So what most developers will do is use a service like Sendgrid, which will allow customers to send emails through their API. They take care of applying the right headers, rotating IPs when one is marked for spam, and even managing templates for you if you’d like. Most small and medium-sized businesses realize that sending emails is not a core business function so they are okay paying someone else a monthly fee to handle email deliverability for them.
This realization in the realm of email is just the beginning of what cloud services can provide.
Why is this happening?
Before we explore some of the services that are available, let’s explore some of the larger trends that are enabling cloud services to thrive.
- Makes engineers more focused/effective - Speaking as a software engineer, I can tell you that I’m not excited when I have to implement a feature that’s been done on 1000 other sites before. Most good developers want to face unique and interesting challenges that can’t be solved via Stack Overflow, so having them implement an email server just to tell your customers that their order is on the way is not particularly exciting. Developers who push secondary concerns off to third party services can be more effective and contribute more business value than those who don’t.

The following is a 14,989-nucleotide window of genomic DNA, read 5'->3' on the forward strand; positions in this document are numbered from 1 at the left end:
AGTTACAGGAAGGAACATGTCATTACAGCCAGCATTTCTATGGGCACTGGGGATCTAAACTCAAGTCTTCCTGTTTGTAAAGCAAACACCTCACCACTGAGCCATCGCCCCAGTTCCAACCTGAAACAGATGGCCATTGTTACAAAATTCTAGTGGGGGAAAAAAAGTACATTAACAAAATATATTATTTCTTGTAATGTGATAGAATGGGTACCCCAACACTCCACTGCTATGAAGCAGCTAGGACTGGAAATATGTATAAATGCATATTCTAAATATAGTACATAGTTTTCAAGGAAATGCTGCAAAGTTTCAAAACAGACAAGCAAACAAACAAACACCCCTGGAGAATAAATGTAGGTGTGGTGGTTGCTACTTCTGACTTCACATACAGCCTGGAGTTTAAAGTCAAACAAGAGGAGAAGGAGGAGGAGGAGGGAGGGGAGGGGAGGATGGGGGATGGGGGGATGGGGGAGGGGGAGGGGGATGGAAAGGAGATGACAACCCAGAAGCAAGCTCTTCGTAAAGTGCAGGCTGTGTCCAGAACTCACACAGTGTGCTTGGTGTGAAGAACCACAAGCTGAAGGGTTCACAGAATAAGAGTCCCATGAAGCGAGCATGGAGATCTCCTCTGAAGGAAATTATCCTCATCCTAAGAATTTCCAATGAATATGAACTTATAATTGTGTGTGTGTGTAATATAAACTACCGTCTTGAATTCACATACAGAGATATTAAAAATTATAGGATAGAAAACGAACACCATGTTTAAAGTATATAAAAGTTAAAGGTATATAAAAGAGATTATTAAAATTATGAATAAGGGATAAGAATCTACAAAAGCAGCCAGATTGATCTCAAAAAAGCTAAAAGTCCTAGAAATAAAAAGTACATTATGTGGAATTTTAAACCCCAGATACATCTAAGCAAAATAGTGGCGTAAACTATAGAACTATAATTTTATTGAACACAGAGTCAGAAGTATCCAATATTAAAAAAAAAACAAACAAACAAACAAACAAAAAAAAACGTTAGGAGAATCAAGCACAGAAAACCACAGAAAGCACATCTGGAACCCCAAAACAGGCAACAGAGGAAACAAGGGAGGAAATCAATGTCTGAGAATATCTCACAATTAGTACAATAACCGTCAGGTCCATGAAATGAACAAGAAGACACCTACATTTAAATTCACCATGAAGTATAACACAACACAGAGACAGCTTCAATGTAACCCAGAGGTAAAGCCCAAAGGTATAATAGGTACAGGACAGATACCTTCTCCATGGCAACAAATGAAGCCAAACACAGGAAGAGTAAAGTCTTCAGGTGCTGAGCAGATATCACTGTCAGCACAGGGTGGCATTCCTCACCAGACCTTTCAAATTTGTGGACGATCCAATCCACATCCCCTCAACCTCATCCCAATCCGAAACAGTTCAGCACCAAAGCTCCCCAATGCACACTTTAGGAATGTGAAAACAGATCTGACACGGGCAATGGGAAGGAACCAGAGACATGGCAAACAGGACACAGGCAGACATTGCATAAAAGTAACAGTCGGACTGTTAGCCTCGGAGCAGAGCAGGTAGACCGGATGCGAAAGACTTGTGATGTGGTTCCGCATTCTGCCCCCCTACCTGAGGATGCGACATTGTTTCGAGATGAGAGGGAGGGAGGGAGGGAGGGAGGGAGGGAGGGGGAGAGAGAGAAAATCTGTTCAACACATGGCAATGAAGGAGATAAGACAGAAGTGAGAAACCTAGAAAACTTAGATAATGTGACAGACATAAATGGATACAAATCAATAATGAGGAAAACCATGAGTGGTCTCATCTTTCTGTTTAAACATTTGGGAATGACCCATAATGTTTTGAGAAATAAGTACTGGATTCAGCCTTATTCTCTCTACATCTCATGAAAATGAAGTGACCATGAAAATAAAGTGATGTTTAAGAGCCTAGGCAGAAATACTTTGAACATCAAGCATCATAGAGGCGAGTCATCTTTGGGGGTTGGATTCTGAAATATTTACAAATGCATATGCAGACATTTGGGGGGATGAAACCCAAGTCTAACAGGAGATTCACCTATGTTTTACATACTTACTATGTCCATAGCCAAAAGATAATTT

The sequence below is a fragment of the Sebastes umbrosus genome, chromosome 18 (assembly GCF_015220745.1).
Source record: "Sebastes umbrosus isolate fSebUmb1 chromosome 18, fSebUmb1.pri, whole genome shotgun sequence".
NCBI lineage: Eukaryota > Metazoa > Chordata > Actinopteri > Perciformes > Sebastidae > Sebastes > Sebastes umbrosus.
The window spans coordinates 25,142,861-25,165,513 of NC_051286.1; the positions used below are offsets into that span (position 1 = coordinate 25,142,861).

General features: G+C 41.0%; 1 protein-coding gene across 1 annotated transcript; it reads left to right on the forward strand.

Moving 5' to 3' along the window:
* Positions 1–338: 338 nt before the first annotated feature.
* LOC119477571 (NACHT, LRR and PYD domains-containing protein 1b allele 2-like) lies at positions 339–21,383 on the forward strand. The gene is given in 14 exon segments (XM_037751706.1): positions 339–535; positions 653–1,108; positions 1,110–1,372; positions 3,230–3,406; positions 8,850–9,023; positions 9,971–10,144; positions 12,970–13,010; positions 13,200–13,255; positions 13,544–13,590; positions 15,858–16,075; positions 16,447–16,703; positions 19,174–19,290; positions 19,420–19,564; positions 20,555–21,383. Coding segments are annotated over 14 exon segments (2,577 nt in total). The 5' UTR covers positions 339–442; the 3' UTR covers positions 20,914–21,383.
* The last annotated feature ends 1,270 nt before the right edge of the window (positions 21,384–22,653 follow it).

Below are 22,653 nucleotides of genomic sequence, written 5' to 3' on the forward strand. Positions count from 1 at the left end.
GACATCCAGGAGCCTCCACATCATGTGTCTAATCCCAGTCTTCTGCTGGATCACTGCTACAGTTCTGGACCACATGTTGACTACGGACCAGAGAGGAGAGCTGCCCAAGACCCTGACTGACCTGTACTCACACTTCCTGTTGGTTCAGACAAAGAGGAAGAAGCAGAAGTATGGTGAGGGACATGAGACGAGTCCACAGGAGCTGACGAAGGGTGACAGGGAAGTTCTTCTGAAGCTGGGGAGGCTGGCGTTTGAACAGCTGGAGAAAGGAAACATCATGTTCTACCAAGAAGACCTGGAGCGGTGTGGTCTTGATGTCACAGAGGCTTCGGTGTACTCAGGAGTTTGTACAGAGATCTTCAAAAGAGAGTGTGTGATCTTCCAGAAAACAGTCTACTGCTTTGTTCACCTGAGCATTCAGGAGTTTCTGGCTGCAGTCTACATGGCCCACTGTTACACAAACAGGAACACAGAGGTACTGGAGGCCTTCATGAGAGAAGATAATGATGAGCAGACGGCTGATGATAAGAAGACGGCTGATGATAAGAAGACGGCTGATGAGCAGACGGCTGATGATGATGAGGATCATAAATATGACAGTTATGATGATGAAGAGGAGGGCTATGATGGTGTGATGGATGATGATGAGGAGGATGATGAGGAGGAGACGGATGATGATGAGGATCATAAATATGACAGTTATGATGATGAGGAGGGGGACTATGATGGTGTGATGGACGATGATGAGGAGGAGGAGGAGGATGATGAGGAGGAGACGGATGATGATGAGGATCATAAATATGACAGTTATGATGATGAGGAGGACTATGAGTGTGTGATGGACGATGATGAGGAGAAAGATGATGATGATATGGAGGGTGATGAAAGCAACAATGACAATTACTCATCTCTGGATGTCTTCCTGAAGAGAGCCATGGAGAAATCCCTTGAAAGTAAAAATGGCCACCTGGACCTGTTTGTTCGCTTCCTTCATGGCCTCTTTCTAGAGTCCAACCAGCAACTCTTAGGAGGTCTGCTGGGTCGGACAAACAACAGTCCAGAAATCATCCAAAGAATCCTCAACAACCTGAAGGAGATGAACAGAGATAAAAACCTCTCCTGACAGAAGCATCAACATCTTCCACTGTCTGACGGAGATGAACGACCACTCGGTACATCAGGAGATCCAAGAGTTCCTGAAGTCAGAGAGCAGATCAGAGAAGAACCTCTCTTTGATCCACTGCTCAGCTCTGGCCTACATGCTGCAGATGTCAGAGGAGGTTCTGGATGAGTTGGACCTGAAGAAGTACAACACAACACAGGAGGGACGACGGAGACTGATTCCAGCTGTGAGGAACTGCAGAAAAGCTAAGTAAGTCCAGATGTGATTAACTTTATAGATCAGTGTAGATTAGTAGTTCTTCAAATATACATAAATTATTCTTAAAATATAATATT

- Lower cost - From a business perspective, it’s also usually cheaper to use third party, specialized services rather than to hire engineers. There are currently limits to this - at some point Sendgrid might be more expensive than hiring a team of engineers to maintain a network of email servers - but like the cloud hosting problem above, that’s a unique and rare situation.
- Easier to start SaaS businesses - Because the tools for starting a software as a service business have gotten better, more people are starting and succeeding with their own niche software as a service businesses. This is a self-fueled cycle, which makes the growth curve for SaaS tools exponential (at least until the market is flooded with options).